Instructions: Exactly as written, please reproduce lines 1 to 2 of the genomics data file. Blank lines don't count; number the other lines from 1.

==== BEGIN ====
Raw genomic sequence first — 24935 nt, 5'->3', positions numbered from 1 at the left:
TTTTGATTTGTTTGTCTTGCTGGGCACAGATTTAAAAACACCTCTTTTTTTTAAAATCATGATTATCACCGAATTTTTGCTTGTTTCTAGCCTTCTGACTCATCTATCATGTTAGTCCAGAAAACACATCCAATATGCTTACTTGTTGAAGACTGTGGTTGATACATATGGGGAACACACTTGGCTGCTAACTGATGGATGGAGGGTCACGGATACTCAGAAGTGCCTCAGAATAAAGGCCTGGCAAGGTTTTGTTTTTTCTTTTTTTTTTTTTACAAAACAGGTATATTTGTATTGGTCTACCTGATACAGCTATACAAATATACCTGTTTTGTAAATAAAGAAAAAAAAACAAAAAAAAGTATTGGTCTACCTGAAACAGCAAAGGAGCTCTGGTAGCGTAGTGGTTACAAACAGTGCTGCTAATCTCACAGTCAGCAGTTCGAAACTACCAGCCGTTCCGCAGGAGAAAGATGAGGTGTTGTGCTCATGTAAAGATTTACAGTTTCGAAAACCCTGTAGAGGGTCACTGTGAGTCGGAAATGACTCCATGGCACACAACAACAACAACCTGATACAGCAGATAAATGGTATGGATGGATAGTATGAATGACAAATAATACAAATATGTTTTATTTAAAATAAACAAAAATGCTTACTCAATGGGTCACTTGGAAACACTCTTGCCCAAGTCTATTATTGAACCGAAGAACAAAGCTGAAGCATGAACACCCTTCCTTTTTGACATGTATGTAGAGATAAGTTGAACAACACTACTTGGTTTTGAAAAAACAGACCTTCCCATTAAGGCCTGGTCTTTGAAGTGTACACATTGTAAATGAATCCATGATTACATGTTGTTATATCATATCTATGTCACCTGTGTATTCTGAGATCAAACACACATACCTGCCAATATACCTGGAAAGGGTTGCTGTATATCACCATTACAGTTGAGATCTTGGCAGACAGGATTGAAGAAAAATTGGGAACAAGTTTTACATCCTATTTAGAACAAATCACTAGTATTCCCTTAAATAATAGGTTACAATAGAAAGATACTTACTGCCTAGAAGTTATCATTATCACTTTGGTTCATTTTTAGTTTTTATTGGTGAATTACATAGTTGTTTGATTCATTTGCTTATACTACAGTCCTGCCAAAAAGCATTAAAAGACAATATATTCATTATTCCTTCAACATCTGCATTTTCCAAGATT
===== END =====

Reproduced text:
Raw genomic sequence first — 24935 nt, 5'->3', positions numbered from 1 at the left:
TTTTGATTTGTTTGTCTTGCTGGGCACAGATTTAAAAACACCTCTTTTTTTTAAAATCATGATTATCACCGAATTTTTGCTTGTTTCTAGCCTTCTGACTCATCTATCATGTTAGTCCAGAAAACACATCCAATATGCTTACTTGTTGAAGACTGTGGTTGATACATATGGGGAACACACTTGGCTGCTAACTGATGGATGGAGGGTCACGGATACTCAGAAGTGCCTCAGAATAAAGGCCTGGCAAGGTTTTGTTTTTTCTTTTTTTTTTTTTACAAAACAGGTATATTTGTATTGGTCTACCTGATACAGCTATACAAATATACCTGTTTTGTAAATAAAGAAAAAAAAACAAAAAAAAGTATTGGTCTACCTGAAACAGCAAAGGAGCTCTGGTAGCGTAGTGGTTACAAACAGTGCTGCTAATCTCACAGTCAGCAGTTCGAAACTACCAGCCGTTCCGCAGGAGAAAGATGAGGTGTTGTGCTCATGTAAAGATTTACAGTTTCGAAAACCCTGTAGAGGGTCACTGTGAGTCGGAAATGACTCCATGGCACACAACAACAACAACCTGATACAGCAGATAAATGGTATGGATGGATAGTATGAATGACAAATAATACAAATATGTTTTATTTAAAATAAACAAAAATGCTTACTCAATGGGTCACTTGGAAACACTCTTGCCCAAGTCTATTATTGAACCGAAGAACAAAGCTGAAGCATGAACACCCTTCCTTTTTGACATGTATGTAGAGATAAGTTGAACAACACTACTTGGTTTTGAAAAAACAGACCTTCCCATTAAGGCCTGGTCTTTGAAGTGTACACATTGTAAATGAATCCATGATTACATGTTGTTATATCATATCTATGTCACCTGTGTATTCTGAGATCAAACACACATACCTGCCAATATACCTGGAAAGGGTTGCTGTATATCACCATTACAGTTGAGATCTTGGCAGACAGGATTGAAGAAAAATTGGGAACAAGTTTTACATCCTATTTAGAACAAATCACTAGTATTCCCTTAAATAATAGGTTACAATAGAAAGATACTTACTGCCTAGAAGTTATCATTATCACTTTGGTTCATTTTTAGTTTTTATTGGTGAATTACATAGTTGTTTGATTCATTTGCTTATACTACAGTCCTGCCAAAAAGCATTAAAAGACAATATATTCATTATTCCTTCAACATCTGCATTTTCCAAGATT